Ben Youngs: How to throw a dummy

Dummy time: Ben Youngs cuts through the Australia defence to score a try. Photo: Getty Images Rugby World

Leicester and England scrum-half Ben Youngs explains how to fool opponents with sleight of hand

England scored three tries from Ben Youngs dummies in the autumn Tests of 2016 – one against Australia that the No 9 scored himself and two against South Africa, which George Ford and Owen Farrell finished off. Here he explains when it’s the right time to throw a dummy and how to trick opponents with sleight of hand…


“First of all, it’s all about how quick the ruck is and whether you’re on the front foot. How quickly has the ball come back out of the ruck? Was the ruck created because of a good carry? If it’s a yes to both, then it’s a good option to run.”

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Breakdown check: Where are the defenders and support players? Photo: Getty Images Rugby World


“As you approach the breakdown you should look to see where the defenders are and who’s in front of you. Forwards or backs? Are the defenders tight or is the spacing wide? If they’re wide, it’s a good cue because there should be some holes.”

Round the corner: Ben Youngs starts to run in an arc. Photo: Getty Images Rugby World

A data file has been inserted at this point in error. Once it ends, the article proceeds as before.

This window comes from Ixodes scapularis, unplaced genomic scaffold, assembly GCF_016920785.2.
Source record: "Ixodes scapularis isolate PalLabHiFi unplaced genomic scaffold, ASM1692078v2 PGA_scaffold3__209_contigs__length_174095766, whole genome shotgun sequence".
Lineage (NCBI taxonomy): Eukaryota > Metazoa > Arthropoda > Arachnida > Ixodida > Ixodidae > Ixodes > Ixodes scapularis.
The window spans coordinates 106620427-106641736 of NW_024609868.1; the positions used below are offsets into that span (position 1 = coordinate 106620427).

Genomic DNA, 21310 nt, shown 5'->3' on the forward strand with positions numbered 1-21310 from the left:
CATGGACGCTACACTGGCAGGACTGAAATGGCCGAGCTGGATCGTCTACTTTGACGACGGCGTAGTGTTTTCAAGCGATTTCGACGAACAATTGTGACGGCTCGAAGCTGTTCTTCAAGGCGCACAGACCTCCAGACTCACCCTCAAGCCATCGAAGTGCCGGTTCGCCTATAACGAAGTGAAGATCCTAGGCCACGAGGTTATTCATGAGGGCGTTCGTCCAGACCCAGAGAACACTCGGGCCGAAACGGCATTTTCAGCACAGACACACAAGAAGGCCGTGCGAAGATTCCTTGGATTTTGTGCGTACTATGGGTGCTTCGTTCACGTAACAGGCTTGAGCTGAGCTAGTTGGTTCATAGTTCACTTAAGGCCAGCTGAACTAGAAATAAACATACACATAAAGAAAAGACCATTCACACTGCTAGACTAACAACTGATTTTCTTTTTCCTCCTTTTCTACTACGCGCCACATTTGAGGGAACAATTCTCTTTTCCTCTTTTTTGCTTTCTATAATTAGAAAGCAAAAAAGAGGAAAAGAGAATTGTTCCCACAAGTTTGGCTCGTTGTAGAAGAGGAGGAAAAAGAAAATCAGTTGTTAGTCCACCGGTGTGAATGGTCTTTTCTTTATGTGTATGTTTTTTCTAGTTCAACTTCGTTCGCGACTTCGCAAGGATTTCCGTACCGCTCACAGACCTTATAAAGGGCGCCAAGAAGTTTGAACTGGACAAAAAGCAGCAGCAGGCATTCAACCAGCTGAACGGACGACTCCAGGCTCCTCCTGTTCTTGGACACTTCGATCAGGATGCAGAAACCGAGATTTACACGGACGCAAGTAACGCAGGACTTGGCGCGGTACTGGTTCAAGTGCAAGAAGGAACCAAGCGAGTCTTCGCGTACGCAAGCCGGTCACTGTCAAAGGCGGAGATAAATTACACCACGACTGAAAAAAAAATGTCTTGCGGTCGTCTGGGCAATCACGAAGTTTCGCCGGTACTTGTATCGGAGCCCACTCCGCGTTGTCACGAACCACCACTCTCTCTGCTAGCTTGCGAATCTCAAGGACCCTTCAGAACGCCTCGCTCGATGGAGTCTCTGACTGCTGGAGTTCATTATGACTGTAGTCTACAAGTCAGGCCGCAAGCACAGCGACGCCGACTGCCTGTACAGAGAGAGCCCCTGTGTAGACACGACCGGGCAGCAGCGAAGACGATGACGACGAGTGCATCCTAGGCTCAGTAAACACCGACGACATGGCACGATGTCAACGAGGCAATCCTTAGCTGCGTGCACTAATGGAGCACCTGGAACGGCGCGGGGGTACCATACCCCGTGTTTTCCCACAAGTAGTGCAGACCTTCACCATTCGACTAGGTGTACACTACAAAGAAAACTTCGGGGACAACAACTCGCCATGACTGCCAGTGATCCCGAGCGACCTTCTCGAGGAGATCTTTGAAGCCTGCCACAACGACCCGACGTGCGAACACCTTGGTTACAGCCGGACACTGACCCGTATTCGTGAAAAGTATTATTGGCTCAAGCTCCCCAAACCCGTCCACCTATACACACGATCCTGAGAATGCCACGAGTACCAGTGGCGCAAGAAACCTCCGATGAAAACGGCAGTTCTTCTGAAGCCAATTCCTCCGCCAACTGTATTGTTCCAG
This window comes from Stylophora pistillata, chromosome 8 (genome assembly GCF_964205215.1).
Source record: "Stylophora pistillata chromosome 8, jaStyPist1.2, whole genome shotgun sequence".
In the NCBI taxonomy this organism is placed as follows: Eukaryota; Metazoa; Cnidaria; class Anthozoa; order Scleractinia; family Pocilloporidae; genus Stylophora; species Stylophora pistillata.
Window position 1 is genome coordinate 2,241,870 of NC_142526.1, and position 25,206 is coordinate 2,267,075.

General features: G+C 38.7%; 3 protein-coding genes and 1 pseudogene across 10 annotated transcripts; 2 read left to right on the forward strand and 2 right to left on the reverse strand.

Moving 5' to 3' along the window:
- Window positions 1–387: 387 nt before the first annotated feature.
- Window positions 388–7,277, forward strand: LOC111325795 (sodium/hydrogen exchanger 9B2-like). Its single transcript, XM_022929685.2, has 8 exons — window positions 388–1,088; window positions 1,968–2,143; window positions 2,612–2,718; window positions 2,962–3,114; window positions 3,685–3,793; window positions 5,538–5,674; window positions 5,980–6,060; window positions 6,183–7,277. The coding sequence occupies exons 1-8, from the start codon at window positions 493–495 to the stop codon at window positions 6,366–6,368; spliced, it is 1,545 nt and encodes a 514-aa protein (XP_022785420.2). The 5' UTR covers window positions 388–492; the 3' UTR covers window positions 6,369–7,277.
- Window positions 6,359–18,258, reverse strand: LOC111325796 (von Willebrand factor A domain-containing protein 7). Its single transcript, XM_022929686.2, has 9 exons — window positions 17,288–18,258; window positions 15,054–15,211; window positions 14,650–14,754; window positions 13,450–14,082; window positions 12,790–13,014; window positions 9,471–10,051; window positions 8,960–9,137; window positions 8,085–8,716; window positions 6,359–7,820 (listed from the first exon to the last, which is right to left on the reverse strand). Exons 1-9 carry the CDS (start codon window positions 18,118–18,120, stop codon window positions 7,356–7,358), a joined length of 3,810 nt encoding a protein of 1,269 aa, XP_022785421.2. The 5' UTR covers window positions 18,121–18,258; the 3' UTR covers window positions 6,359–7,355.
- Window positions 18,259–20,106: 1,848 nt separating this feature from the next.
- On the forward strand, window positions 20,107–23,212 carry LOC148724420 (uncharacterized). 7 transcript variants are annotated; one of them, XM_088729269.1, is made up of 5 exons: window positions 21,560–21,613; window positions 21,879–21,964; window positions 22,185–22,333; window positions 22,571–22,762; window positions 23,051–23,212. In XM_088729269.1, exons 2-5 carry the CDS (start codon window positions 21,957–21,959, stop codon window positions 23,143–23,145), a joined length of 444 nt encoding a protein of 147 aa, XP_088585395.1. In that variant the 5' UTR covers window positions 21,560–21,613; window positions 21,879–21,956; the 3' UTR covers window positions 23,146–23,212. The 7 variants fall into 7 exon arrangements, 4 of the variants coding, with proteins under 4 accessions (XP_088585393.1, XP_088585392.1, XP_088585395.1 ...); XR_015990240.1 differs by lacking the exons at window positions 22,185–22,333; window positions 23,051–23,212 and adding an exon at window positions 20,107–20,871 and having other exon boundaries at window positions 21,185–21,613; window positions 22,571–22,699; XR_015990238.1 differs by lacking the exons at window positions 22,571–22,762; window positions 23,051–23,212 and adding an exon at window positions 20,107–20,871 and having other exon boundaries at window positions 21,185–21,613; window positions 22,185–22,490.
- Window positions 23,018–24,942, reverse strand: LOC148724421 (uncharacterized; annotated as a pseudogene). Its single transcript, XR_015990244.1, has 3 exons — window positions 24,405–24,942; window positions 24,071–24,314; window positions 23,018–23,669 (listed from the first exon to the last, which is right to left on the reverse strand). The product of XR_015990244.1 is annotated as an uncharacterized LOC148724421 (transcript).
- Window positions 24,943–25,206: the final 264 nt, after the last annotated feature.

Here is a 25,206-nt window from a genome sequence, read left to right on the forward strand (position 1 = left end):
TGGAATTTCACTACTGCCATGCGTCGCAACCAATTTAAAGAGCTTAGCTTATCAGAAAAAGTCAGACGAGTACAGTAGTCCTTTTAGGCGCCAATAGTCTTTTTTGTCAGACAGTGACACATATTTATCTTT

“Once you pick up the ball, run laterally, almost in an arc, to get outside the first defender. As you get closer to the second defender, your body shape should be square so you can see all the options. It’s key to square up to the second defender.”

Body language: Israel Folau looks for his support players. Photo: Getty Images Rugby World


“You want to get on the inside shoulder of the second defender. Your head should be looking at ball-carriers nearby – the No 10 or a forward running short. Keep the ball close to your hip and move it across your body, so they think you’re going to pass.”

Run hard: Support runners must be convincing, like Leicester's Manu Tuilagi here. Photo: Getty Images Rugby World


“If you’re on your own and throw a dummy, you’re not fooling anyone. So make sure there are runners around you – and they need to be genuine options. They play a key role – running a hard line to convince defenders that they’re a genuine threat.”

Mind the gap: Ben Youngs fools Australia's defence to score. Photo: Getty Images Rugby World


“As soon as the defender’s head turns, eyes and shoulders looking at the player outside, pull the ball back before he figures it out and fly forward into the space. If he stays fixed on you then pass, because there should be a hole for someone outside.”


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This article first appeared in the March 2017 issue of Rugby World magazine. For the latest subscription offers, click here.